Future fires

Warm, dry winters, early springs, hot summers heighten wildfire risk

The debate about climate change has centered around etiology, but among the other sides to the story is the ways in which Colorado’s climate apparently is changing have heightened the risk and behavior of wildland fires.

Hotter summers, including this one, mean that more moisture is needed to grow crops and maintain forests. Milder winters reduce beetle mortality, and more beetles means more beetle-killed trees. Earlier snowmelt, sometimes accelerated by windborne dust and perhaps containing less snow to start with, results in drier forest and fire seasons that begin earlier and last longer.

According to Princeton University geosciences professor Michael Oppenheimer, this fire season is “a window into what global warming really looks like: It looks like heat, it looks like fires, it looks like this kind of environmental disaster.” (Oppenheimer is also an advisor to the Environmental Defense Fund and a member of the board of directors of Climate Central.)

If that’s true, it has serious repercussions.

The safety of the wildland-urban interface — those forested places where so many Coloradans love to live — will grow even less safe as time goes on. Neighborhoods such as those that burned above Colorado Springs, have been considered relatively safe because they were suburban blocks with paved streets and fire hydrants, not remote homes tucked here and there in the forest. In the Waldo Canyon Fire, at least, that margin of safety was not sufficient.

Some activities — personal fireworks, summer campfires — no longer may be supportable.

The costs of preventing and fighting fires will continue to increase, and funding should increase ahead of the need, not on an emergency basis.

Regardless of what anyone believes should have happened in years past, if westerners really want their public lands agencies to manage forests with techniques such as numerous controlled burns (which have become much harder to control) and discounted or subsidized timber sales to remove beetle-killed trees, their budgets will have to grow dramatically.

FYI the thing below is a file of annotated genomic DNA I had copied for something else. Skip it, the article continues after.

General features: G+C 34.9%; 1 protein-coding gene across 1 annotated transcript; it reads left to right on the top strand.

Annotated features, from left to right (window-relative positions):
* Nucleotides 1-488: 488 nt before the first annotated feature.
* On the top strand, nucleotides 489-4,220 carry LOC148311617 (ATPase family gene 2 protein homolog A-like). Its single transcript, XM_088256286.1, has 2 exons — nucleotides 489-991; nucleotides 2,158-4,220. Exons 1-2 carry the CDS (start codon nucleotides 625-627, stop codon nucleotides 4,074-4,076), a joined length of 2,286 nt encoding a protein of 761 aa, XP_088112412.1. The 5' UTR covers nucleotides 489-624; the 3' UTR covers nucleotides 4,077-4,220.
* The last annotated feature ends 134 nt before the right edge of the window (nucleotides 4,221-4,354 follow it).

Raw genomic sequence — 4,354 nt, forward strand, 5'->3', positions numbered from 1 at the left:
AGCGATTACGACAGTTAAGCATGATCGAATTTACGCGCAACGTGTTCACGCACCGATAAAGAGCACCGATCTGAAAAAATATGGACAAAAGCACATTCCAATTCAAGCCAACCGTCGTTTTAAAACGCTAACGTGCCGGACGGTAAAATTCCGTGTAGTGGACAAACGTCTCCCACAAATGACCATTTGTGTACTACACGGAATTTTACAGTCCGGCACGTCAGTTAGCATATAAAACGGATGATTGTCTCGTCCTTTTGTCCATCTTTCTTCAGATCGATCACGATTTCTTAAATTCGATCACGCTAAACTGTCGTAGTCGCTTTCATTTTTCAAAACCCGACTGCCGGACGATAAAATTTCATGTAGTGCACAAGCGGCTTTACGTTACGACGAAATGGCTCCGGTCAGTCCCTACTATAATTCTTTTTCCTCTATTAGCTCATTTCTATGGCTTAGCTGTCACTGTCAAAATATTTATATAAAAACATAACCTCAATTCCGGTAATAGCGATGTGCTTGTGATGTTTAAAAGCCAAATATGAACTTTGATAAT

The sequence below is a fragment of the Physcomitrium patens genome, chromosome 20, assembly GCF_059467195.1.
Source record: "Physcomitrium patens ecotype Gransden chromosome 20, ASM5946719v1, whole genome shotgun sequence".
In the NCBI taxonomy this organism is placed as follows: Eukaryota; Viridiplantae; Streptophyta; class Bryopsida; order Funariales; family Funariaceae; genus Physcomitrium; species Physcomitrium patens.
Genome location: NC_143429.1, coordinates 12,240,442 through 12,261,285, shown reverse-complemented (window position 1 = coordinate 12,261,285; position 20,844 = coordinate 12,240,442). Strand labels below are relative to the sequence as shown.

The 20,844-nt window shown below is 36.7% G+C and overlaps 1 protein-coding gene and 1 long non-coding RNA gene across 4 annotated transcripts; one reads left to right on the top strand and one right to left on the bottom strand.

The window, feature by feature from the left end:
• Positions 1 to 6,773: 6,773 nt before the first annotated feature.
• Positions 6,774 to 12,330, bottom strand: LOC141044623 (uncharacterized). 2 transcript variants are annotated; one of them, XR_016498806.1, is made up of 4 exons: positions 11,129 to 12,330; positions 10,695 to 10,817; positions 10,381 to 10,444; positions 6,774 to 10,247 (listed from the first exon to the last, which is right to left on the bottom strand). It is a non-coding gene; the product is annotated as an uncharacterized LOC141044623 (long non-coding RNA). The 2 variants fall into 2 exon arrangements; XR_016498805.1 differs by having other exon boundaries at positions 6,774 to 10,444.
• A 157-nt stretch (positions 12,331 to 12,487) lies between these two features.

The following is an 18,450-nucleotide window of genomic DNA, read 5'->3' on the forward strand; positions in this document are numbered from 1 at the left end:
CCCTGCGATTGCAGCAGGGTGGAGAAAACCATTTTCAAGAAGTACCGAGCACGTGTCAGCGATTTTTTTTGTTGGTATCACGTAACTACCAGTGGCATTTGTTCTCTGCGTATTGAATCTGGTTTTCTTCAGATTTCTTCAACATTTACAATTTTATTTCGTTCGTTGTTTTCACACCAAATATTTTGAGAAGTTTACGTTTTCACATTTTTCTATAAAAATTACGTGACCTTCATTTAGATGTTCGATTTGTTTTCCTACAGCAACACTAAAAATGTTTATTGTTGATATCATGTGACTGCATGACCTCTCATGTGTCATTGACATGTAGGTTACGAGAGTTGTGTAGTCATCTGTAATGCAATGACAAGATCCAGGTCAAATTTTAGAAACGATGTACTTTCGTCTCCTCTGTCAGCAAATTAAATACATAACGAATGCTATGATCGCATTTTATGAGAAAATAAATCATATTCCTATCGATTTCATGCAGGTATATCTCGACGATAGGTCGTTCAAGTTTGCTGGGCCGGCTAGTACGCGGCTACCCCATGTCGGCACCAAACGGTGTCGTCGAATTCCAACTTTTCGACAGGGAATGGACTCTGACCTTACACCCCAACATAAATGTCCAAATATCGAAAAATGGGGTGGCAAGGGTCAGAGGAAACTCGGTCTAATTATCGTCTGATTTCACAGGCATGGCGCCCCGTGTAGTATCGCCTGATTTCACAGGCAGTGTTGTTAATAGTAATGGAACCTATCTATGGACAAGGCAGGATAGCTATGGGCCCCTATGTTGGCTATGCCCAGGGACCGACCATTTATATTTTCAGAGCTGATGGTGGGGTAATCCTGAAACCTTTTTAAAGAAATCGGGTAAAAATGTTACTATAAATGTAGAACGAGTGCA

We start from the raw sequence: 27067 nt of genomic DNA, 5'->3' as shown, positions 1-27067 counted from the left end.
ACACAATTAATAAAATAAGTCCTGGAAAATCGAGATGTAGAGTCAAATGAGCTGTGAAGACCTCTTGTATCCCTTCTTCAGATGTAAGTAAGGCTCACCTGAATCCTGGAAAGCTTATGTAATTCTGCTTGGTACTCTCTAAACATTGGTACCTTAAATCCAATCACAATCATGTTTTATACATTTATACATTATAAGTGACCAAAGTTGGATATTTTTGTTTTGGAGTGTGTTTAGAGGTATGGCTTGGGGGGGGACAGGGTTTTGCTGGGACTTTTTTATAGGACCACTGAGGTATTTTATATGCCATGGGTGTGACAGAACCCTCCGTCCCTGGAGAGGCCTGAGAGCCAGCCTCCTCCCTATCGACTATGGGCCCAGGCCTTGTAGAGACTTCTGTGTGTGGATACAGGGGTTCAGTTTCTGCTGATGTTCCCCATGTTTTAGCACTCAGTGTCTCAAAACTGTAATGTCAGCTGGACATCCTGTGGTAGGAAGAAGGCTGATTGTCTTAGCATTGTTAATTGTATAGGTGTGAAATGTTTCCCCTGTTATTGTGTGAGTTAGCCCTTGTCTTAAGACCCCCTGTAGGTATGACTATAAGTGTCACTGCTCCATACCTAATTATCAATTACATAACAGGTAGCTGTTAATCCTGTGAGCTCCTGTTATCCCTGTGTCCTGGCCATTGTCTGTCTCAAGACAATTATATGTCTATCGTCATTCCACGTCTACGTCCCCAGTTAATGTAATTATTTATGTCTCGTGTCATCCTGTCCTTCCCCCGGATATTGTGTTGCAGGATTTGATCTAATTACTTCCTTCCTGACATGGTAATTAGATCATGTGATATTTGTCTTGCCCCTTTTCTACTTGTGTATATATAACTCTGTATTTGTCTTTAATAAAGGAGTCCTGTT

Likewise, the hiring, training and equipping of firefighters will need to be ramped up. By the end of June, the shortage of air tankers had become obvious, especially when more planes were pulled from the force after a C-130 crash killed four North Carolina Air National Guard crew members in South Dakota over the weekend. The availability of military equipment and personnel is a boon to fire crews needing assistance, but National Guard crews are not trained primarily as wildland firefighters. (It’s worth noting that fire danger, and firefighting demands, have increased in eastern forests as well.)

Forests capture carbon and contribute oxygen to the atmosphere; as they shrink, CO2 levels will accelerate the warming trend. Those trees may not be coming back. In a growing number of places, the climate is no longer hospitable to forests and may transition to smaller trees or sage and rabbitbrush.

Finally, fire behavior will change, becoming less predictable and more dangerous. The Waldo Canyon Fire and even the Weber Fire provided evidence of that. Fire science will catch up quickly, but the bottom line will be that fires which grow in unexpected ways and burn actively all night will be harder to combat.

Westerners and politicians cannot afford to let their distrust of climate science deter them from making sound decisions about forests and firefighting. If all of these changes are quickly reversed, wonderful. Until then, the lives of both firefighters and residents depends on the ability to acknowledge reality and deal with it appropriately.